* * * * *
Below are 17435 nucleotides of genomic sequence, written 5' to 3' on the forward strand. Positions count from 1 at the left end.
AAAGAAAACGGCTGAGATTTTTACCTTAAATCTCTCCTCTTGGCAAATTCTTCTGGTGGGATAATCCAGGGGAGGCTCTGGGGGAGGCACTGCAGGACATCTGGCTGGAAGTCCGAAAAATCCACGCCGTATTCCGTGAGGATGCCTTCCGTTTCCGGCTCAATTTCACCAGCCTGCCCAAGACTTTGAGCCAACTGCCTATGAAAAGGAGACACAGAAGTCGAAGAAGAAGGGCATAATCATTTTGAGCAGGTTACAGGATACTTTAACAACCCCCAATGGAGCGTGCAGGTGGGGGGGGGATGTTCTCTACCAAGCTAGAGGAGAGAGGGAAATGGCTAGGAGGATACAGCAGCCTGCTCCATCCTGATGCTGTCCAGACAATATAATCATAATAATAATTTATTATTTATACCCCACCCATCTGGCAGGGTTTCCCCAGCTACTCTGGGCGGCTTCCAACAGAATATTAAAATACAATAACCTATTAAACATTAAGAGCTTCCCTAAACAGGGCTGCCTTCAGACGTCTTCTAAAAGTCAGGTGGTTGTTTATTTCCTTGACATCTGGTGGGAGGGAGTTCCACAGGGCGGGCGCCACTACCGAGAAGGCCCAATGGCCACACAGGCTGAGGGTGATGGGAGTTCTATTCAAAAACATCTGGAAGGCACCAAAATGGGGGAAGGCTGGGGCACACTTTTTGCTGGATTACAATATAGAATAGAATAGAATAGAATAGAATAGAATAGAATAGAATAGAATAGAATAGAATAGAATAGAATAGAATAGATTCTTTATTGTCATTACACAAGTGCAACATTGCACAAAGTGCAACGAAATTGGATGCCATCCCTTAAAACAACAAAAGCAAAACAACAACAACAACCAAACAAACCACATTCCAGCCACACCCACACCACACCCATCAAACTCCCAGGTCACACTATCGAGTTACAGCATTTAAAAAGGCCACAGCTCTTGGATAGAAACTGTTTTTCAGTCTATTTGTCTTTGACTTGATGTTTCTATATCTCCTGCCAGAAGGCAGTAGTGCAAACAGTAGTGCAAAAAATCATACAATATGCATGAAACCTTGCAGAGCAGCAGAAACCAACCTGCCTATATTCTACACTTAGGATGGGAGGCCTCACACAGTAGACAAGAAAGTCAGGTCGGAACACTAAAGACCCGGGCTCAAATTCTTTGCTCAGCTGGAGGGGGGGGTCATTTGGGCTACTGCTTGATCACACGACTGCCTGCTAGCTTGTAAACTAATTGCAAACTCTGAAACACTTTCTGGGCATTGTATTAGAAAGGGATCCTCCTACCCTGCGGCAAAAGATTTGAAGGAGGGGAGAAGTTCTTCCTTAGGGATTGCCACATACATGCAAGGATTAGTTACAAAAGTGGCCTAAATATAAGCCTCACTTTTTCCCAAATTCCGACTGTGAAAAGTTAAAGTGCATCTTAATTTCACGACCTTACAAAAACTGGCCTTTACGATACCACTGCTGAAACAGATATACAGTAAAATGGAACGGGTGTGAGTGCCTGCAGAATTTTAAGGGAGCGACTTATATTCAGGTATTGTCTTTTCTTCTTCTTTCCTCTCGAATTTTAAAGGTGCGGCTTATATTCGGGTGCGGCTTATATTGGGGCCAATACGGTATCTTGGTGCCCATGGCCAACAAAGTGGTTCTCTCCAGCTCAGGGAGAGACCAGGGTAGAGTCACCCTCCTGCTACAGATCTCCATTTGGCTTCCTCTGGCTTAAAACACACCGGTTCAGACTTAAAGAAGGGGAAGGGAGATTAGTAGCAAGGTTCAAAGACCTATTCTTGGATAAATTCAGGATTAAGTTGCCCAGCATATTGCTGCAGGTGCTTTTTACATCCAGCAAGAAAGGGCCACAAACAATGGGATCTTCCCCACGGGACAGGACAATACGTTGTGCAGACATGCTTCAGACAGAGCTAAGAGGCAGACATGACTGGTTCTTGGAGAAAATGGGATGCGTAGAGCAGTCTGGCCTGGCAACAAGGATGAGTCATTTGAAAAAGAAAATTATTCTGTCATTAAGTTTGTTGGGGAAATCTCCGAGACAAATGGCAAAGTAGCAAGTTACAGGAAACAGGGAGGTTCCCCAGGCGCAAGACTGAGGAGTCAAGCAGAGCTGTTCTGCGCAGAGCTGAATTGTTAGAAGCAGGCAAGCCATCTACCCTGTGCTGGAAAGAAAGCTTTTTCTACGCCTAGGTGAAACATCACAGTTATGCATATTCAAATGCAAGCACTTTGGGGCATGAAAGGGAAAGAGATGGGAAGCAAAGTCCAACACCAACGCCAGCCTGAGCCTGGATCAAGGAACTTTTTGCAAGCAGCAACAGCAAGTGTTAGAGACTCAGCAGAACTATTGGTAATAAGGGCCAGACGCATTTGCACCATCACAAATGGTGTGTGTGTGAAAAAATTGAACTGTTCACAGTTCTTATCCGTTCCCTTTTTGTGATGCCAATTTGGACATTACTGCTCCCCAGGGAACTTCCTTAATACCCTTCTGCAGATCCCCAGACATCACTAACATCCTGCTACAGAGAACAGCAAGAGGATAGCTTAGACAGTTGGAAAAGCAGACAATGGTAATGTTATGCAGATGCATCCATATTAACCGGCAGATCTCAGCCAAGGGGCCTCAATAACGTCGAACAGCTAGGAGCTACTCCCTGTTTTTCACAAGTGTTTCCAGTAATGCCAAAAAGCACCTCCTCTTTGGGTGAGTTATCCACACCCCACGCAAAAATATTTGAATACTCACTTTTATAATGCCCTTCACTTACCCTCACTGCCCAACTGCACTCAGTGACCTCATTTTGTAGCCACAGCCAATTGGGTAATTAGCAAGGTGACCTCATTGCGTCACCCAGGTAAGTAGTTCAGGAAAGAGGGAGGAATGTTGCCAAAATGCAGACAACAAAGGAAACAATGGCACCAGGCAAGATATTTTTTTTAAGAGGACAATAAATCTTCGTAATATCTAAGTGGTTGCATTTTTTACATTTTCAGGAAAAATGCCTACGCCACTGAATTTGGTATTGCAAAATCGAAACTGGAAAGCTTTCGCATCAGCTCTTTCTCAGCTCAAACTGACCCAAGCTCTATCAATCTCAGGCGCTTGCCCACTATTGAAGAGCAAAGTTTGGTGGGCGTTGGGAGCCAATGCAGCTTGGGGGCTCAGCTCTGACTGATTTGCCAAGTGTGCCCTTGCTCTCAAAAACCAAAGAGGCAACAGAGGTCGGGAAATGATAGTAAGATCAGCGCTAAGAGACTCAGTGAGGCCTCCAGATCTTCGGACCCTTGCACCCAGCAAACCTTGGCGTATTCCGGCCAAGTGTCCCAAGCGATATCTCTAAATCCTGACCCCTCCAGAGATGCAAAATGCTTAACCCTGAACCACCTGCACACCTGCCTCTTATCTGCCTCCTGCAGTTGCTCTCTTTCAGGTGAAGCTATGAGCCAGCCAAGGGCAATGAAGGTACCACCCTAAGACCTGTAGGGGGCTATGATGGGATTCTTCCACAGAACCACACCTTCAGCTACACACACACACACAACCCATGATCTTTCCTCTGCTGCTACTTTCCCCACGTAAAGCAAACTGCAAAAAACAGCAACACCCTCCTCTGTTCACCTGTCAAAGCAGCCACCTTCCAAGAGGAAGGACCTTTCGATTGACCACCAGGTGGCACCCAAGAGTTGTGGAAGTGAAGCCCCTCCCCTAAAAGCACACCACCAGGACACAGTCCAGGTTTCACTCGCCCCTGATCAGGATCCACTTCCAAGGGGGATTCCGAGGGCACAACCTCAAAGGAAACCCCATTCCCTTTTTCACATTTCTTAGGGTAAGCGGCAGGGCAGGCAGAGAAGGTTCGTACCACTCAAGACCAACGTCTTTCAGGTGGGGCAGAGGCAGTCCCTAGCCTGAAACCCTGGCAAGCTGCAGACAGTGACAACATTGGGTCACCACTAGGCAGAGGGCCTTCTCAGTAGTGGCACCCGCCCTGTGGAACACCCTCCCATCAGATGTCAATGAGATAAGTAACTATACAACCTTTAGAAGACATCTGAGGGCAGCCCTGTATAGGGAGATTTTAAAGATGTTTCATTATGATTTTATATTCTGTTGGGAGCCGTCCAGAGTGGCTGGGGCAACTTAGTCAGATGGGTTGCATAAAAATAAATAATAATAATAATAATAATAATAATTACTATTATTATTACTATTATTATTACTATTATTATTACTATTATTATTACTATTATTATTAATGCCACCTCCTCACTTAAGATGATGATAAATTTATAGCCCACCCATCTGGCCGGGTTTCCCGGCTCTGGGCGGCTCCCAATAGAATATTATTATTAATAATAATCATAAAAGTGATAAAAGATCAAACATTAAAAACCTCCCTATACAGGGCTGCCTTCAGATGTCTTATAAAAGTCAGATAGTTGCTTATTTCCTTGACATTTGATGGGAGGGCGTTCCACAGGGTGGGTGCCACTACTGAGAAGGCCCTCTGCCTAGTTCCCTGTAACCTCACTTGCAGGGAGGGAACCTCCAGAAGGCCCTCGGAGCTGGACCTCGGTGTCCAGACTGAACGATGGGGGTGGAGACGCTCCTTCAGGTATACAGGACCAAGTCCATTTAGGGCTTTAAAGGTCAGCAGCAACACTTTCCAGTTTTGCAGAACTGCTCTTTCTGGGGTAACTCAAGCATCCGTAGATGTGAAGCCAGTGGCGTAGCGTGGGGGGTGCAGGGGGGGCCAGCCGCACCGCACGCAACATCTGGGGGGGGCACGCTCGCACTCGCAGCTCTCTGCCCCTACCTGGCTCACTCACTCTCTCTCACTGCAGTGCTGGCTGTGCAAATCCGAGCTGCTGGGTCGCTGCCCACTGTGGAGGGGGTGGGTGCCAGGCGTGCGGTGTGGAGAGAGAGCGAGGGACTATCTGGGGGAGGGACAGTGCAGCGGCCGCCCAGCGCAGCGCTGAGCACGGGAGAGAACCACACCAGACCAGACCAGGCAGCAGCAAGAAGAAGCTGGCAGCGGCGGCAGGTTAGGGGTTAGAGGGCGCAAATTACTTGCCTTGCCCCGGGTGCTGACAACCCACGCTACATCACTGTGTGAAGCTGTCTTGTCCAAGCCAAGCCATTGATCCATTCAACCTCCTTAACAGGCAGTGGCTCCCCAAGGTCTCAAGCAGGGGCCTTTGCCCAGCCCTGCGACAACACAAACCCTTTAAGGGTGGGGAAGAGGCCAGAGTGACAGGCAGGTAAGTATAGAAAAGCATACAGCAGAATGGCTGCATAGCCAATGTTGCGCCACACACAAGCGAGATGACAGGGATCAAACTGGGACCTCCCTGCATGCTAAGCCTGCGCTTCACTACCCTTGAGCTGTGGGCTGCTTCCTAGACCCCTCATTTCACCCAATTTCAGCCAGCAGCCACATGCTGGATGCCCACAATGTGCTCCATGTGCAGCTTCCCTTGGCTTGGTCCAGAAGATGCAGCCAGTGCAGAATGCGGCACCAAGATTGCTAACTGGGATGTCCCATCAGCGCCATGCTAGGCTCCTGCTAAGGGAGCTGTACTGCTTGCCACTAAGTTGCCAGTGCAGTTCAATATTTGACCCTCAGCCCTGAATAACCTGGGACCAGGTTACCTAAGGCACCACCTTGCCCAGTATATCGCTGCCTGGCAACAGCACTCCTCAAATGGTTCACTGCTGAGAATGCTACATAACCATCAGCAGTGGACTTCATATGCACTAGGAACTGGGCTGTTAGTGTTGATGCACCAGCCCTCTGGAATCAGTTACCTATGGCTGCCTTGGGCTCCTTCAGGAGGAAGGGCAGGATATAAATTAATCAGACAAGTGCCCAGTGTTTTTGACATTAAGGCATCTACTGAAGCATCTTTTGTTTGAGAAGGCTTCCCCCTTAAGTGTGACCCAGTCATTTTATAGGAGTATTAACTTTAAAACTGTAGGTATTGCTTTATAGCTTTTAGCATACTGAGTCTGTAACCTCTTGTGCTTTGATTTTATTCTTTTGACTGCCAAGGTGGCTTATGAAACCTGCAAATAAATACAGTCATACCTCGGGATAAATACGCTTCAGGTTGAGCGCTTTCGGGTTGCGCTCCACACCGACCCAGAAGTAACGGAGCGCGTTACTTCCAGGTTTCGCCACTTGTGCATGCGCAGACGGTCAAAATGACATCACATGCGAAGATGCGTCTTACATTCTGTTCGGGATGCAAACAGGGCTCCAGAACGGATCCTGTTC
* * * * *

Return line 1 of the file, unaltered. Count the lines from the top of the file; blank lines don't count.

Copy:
Below are 17435 nucleotides of genomic sequence, written 5' to 3' on the forward strand. Positions count from 1 at the left end.